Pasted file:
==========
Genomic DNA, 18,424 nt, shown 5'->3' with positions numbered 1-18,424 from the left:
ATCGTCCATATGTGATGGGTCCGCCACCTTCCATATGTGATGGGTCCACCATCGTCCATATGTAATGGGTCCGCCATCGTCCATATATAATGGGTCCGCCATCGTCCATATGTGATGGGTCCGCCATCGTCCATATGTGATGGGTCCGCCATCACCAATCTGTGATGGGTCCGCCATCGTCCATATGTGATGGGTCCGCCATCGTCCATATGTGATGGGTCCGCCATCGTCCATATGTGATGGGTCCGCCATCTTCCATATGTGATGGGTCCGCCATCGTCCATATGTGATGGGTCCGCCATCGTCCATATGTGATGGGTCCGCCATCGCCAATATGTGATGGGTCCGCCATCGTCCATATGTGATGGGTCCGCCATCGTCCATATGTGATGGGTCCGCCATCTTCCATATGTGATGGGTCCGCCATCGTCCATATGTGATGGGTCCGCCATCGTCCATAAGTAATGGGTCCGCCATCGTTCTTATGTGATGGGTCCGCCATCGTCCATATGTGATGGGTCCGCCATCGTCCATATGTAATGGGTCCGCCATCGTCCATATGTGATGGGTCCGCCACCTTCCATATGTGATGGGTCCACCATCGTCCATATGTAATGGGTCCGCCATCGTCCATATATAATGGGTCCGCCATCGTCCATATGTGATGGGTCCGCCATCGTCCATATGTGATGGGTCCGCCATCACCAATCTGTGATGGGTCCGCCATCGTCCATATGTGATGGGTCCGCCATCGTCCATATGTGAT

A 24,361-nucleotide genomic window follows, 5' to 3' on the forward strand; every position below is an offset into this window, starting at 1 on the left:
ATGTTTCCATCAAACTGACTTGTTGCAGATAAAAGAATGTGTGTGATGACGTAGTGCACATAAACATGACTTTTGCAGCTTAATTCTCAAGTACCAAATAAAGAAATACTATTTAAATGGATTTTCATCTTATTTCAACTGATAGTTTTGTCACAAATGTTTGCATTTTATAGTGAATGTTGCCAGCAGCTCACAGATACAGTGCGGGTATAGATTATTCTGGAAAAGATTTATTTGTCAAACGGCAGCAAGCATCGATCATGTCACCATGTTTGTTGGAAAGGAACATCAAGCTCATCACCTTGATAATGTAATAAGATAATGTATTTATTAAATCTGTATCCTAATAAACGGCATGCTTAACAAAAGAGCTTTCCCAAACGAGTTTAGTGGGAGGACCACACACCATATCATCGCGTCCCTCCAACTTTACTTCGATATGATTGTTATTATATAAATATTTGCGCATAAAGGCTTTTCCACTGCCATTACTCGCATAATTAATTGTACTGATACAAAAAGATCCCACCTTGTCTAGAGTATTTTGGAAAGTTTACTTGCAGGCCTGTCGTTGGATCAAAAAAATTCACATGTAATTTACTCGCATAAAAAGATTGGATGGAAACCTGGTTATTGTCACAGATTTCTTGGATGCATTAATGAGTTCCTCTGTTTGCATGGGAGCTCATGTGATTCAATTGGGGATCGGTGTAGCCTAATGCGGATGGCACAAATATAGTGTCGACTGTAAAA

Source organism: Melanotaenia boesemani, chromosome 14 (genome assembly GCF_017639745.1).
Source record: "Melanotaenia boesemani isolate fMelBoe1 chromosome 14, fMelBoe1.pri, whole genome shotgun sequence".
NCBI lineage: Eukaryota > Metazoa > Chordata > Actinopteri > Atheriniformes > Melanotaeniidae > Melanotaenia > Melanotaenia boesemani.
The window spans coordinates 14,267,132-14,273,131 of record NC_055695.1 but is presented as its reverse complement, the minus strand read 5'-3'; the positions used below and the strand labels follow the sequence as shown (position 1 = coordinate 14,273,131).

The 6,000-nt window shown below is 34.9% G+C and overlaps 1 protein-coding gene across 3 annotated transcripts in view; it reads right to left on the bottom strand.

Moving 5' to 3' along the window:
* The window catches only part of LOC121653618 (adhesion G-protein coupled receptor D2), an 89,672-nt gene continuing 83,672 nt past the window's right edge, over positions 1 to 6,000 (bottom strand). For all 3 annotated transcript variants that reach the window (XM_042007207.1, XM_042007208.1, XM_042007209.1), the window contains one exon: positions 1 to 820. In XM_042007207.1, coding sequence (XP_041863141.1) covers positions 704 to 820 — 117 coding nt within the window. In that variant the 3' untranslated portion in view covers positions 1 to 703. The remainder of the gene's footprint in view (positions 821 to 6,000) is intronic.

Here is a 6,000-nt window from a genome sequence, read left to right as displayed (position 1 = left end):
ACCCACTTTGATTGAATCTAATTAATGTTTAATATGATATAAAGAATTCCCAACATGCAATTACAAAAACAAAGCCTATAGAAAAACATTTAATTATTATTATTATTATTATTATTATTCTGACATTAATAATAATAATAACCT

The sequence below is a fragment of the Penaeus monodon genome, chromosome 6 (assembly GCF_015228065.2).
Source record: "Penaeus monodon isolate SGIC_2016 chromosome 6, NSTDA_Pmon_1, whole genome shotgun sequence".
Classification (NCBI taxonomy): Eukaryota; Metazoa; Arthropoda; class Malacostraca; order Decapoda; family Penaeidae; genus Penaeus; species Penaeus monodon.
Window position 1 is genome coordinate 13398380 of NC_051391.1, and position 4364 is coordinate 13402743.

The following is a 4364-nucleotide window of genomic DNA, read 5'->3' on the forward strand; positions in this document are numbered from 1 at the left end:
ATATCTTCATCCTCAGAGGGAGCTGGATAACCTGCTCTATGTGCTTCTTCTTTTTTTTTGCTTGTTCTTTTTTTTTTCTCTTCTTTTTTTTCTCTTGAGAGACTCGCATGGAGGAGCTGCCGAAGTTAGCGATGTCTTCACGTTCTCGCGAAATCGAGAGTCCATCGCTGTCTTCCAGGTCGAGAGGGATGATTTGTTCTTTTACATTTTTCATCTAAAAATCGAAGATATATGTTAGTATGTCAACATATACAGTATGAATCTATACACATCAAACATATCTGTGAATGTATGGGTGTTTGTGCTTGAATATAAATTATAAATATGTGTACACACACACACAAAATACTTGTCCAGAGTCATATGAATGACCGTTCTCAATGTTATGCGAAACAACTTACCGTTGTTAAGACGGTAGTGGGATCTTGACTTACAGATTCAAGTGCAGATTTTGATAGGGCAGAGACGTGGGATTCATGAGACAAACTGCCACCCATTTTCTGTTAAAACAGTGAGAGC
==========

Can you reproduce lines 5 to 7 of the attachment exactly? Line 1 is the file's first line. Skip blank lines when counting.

Source organism: Melanotaenia boesemani, chromosome 14 (genome assembly GCF_017639745.1).
Source record: "Melanotaenia boesemani isolate fMelBoe1 chromosome 14, fMelBoe1.pri, whole genome shotgun sequence".
NCBI lineage: Eukaryota > Metazoa > Chordata > Actinopteri > Atheriniformes > Melanotaeniidae > Melanotaenia > Melanotaenia boesemani.